Alpaquita Linux: Keeping containers secure

1. Overview

This document provides several security recommendations and details that can help you secure containers and execution environments.


The examples in this document are mostly based on Podman, but you can apply all the recommendations to both Docker and Podman setup.

2. Setting up Host

The following guidelines help you set up and maintain your host securely.

  • Regularly update the container host system, such as kernel and other software components. Make sure that kernel-based features related to kernel namespaces, private networking, and control groups are up-to-date with all available fixes.

  • Configure the container host system to use a minimal operating system setup and apply all security best practices. Ideally such systems must be set up only to host containers and not used for anything else.

    Generally, we recommend reducing the number of services running on the same system to the required minimum. If some services are needed for the work process, consider moving all other services to run within containers controlled by Podman or transfer them to other host systems.

Set up audit to track activities

One of the most important security measures on Linux hosts is to conduct proper audit of sensitive activities on the system. The instrument that can help with tracking such activities is the audit support in Linux kernel and corresponding userspace tools/packages. The audit allows system administrators to monitor security sensitive events and report them in a log, such as audit.log. This log file can be created on a local or remote system for better security protection.

Due to Podman implementation to use fork/exec to run containers, the audit feature works more correctly and stores necessary data in the log files. In Docker, the auditd auid is unset in the log, which means a system administrator can see that a process associated with a container has accessed security sensitive information, but the identity is not recorded in the log. In Podman, auid is properly recorded in the audit log file.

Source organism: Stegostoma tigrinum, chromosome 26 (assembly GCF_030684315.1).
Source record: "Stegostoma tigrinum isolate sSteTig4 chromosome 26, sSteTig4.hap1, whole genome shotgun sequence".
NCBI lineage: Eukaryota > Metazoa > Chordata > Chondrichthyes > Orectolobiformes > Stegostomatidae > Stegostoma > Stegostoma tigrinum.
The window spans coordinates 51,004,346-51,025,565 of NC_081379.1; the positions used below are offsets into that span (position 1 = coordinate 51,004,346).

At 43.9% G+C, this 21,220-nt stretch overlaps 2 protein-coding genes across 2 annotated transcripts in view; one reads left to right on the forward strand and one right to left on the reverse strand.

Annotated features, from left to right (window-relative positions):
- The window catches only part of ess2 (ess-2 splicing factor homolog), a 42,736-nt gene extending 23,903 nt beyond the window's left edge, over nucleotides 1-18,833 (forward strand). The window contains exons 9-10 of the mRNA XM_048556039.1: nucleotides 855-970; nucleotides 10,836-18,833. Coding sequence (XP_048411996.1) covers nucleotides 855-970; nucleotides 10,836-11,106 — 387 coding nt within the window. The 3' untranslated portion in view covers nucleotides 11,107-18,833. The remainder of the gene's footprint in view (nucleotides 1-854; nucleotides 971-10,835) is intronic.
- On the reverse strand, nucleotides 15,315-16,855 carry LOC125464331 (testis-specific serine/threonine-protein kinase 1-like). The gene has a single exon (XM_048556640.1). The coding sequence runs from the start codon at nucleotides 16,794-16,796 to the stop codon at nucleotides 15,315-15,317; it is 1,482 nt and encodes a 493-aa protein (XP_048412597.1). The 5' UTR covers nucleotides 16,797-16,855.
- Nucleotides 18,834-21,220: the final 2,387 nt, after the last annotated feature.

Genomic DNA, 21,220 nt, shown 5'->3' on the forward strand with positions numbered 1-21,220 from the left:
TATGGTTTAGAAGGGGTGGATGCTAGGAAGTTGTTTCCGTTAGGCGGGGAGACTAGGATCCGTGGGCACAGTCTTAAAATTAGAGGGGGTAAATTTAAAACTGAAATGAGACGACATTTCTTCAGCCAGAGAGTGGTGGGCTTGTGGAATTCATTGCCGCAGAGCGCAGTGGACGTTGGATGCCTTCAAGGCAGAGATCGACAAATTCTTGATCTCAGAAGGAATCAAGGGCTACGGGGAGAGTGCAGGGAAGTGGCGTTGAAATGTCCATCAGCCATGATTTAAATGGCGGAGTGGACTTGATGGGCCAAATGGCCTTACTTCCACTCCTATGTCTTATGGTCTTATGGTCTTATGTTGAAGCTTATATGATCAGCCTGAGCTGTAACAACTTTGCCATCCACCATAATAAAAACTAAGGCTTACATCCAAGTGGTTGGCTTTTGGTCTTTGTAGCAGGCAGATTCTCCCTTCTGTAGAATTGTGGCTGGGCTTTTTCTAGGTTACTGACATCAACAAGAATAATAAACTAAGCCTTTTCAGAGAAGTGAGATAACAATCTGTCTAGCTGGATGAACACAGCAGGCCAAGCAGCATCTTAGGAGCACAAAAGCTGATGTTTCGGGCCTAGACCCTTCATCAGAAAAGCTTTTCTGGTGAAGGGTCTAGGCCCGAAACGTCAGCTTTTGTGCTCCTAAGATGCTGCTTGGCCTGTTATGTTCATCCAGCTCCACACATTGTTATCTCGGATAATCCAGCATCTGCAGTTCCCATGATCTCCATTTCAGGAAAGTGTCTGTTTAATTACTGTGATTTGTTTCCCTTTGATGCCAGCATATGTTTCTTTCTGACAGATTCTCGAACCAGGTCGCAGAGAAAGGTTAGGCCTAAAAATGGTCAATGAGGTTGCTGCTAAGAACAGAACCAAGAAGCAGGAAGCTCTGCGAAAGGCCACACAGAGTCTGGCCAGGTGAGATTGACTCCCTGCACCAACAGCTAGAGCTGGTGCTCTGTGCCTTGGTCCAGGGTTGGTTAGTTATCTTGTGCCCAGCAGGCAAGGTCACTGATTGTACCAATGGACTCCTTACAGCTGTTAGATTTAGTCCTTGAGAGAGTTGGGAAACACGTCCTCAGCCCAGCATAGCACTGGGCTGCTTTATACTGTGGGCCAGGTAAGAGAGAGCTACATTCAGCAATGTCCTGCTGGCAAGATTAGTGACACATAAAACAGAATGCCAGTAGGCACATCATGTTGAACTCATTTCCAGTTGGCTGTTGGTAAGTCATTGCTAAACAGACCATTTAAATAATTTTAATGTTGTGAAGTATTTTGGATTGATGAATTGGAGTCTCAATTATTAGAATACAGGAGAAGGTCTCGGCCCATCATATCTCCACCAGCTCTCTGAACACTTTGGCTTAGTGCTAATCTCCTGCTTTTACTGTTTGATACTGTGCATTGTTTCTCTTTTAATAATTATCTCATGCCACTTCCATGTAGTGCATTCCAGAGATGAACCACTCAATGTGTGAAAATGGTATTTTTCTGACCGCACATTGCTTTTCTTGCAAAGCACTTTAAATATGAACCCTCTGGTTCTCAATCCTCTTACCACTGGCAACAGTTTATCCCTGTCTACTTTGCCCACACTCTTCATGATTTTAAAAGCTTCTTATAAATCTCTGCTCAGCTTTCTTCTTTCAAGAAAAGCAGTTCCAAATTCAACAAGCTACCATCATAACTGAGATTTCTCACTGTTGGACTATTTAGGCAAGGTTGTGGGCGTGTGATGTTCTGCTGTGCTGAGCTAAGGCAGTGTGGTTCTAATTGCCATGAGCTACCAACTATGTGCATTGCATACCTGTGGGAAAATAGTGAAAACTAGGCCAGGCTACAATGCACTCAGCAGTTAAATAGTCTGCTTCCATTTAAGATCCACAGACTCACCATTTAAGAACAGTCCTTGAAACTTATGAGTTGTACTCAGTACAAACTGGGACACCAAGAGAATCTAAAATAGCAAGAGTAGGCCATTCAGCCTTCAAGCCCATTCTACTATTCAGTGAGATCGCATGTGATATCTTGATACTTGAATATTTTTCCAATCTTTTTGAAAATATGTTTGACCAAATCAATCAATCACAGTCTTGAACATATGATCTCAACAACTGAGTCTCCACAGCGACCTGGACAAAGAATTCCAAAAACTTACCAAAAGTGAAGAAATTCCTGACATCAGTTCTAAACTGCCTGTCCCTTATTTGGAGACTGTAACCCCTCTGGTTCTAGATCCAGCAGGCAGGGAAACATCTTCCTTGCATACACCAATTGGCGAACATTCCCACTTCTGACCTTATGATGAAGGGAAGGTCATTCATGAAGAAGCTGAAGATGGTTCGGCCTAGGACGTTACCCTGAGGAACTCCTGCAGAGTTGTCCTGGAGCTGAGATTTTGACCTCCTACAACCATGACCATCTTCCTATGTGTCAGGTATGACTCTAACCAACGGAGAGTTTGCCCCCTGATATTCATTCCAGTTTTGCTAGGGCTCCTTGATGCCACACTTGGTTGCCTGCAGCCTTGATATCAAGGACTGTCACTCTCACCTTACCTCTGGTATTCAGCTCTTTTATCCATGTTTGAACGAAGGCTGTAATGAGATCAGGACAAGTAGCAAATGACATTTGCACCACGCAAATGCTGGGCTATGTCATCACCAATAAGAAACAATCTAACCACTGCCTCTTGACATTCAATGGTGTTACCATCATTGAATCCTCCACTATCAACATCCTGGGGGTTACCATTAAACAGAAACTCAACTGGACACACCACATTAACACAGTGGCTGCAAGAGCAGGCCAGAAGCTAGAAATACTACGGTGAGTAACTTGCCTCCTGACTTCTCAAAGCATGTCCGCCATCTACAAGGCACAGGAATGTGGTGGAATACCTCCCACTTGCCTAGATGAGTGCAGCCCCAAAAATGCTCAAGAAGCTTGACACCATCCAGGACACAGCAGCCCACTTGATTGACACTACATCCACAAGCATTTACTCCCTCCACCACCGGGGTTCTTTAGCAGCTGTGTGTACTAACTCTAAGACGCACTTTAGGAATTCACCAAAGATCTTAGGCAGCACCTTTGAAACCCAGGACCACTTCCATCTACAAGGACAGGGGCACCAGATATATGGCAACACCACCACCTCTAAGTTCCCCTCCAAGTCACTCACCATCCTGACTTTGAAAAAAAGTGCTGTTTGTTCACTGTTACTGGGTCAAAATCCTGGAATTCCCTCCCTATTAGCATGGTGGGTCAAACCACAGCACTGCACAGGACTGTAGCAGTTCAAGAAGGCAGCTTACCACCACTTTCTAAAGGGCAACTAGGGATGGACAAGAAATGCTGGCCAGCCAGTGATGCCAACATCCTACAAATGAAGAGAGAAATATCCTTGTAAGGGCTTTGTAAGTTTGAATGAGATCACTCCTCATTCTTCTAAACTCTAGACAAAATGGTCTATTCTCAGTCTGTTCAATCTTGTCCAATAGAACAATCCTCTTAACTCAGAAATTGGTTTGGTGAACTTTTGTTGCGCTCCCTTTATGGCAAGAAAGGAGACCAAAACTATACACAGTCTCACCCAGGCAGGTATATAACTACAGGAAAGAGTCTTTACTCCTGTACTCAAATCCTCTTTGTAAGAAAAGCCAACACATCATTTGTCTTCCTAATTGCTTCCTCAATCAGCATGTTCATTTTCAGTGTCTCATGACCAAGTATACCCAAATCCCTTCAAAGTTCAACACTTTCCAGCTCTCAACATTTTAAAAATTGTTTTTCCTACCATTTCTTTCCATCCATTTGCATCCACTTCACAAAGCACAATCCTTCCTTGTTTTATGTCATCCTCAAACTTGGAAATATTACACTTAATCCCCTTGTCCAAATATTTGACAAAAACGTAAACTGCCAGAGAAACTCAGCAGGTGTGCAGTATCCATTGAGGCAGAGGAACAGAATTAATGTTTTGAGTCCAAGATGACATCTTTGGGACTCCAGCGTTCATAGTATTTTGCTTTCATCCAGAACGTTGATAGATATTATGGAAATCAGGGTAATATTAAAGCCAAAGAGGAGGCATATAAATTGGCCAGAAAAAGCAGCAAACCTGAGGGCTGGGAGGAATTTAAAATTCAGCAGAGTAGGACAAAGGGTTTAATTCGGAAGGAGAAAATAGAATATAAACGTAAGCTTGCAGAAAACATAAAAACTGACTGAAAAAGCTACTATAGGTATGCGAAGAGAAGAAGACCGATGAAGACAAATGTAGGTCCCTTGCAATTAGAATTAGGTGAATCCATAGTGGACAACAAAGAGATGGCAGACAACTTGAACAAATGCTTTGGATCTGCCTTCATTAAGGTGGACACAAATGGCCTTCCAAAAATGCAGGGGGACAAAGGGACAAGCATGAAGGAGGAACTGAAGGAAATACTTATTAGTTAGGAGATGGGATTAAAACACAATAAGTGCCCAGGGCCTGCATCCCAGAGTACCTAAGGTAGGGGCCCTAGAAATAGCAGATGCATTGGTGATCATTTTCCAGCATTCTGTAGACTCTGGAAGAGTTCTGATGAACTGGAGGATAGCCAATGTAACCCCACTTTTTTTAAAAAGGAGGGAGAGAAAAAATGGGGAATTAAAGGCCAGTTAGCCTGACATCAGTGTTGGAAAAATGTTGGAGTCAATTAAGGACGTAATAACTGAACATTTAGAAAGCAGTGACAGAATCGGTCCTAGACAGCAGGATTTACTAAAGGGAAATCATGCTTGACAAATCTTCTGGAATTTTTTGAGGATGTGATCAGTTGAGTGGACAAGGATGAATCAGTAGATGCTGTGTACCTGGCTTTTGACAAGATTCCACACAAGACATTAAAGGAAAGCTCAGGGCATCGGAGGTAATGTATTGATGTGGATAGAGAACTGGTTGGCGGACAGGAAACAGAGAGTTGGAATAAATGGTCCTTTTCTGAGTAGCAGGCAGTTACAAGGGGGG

For instance, a cat coreutils executable was used to access sensitive information and Podman provides all necessary information about an identity while in Docker auid is in an unset state.

type=SYSCALL msg=audit(02/04/23 20:31:56.759:5) : arch=x86_64 syscall=open success=yes exit=3 a0=0x7ffe5a873ecb a1=O_RDONLY a2=0x0 a3=0x0 items=1 ppid=2531 pid=2685 auid=test uid=root gid=root euid=root suid=root fsuid=root egid=root sgid=root fsgid=root tty=pts0 ses=unset comm=cat exe=/usr/bin/coreutils key=(null)

It is recommended to use only Podman to set up container host environments and to use audit for tracking access to sensitive information.

Setting up an audit in Alpaquita requires installing the audit package and starting the audit service as follows.

sudo rc-service auditd start

Use cgroups

To properly set up resource management, the system must be configured to use Control Group v2 (cgroup v2). Consider performing the following actions to use cgroup v2.

Set up UIDs

Set up /etc/subuid and /etc/subgid.

Podman launches a container inside the user namespace, which is mapped to the range of UIDs defined for the user in /etc/subuid and /etc/subgid. Update those files for each user who is allowed to create containers. If you update either /etc/subuid or /etc/subgid, all running containers owned by affected users should be stopped. This can be done automatically by using the following command that stops all containers for a user and kills a pause process:

podman system migrate

Fix warnings about absent systemd

Alpaquita Linux does not use systemd and you may observe the following output if you run Podman on Alpaquita Linux:

WARN[0000] "/" is not a shared mount, this could cause issues or missing mounts with rootless containers.

Run the following command to fix the setup.

sudo mount –make-rshared /

Install fuse-overlayfs

Note that fuse-overlayfs package is not installed by default with the Podman package. Install the package using the apk add command.

sudo apk add fuse-overlayfs

Enable cgroups

Run the following commands.

sudo rc-update add cgroups
sudo rc-service cgroups start

We highly recommend using cgroups v2 that can be set by editing /etc/rc.conf. Assign the unified option to rc_cgroup_mode, and enable controllers. You might need to run the following command for the changes to take effect.

sudo rc-service cgroups restart

Use crun runtime

To limit resources for cgroups v2, use the corresponding OCI runtime in the setup. We recommend setting up Podman’s crun runtime as the default runtime to use.

Edit /etc/containers/containers.conf file and change Default OCI runtime value to be always crun.

Load additional Kernel modules

Load the following modules explicitly, because they are not loaded by the default.

sudo modprobe tun
sudo modprobe fuse